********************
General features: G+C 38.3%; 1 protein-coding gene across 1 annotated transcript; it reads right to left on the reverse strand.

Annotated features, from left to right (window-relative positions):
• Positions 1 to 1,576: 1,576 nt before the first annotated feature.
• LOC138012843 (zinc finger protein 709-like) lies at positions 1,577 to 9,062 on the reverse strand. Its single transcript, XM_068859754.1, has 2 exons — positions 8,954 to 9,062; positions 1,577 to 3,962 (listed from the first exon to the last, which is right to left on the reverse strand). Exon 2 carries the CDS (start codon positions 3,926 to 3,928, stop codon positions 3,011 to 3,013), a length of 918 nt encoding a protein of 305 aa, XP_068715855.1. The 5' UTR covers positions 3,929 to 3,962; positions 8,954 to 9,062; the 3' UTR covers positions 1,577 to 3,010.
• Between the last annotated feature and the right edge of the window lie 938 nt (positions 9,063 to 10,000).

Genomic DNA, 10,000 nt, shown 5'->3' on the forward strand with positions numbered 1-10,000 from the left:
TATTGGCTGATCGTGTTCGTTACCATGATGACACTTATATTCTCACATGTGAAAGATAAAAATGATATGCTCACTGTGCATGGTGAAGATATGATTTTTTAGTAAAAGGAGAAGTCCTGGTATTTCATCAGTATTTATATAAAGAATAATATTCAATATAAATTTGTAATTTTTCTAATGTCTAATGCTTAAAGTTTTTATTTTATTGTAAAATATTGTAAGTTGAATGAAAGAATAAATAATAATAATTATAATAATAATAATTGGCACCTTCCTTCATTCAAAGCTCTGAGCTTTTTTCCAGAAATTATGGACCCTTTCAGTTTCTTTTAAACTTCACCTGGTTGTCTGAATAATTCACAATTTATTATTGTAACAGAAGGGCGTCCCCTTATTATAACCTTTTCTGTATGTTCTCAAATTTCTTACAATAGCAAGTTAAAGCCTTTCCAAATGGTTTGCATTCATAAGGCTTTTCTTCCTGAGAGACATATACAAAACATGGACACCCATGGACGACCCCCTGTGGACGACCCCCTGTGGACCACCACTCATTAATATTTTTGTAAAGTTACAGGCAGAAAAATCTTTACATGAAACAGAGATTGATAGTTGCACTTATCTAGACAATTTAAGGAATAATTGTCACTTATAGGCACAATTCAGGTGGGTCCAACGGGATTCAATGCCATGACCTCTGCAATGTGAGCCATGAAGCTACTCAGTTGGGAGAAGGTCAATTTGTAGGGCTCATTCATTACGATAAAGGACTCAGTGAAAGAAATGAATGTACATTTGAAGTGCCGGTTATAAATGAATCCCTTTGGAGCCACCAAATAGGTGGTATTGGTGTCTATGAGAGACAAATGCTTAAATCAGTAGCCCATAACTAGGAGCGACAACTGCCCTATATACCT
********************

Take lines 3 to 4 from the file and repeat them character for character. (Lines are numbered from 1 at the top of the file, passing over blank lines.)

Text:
• Positions 1 to 1,576: 1,576 nt before the first annotated feature.
• LOC138012843 (zinc finger protein 709-like) lies at positions 1,577 to 9,062 on the reverse strand. Its single transcript, XM_068859754.1, has 2 exons — positions 8,954 to 9,062; positions 1,577 to 3,962 (listed from the first exon to the last, which is right to left on the reverse strand). Exon 2 carries the CDS (start codon positions 3,926 to 3,928, stop codon positions 3,011 to 3,013), a length of 918 nt encoding a protein of 305 aa, XP_068715855.1. The 5' UTR covers positions 3,929 to 3,962; positions 8,954 to 9,062; the 3' UTR covers positions 1,577 to 3,010.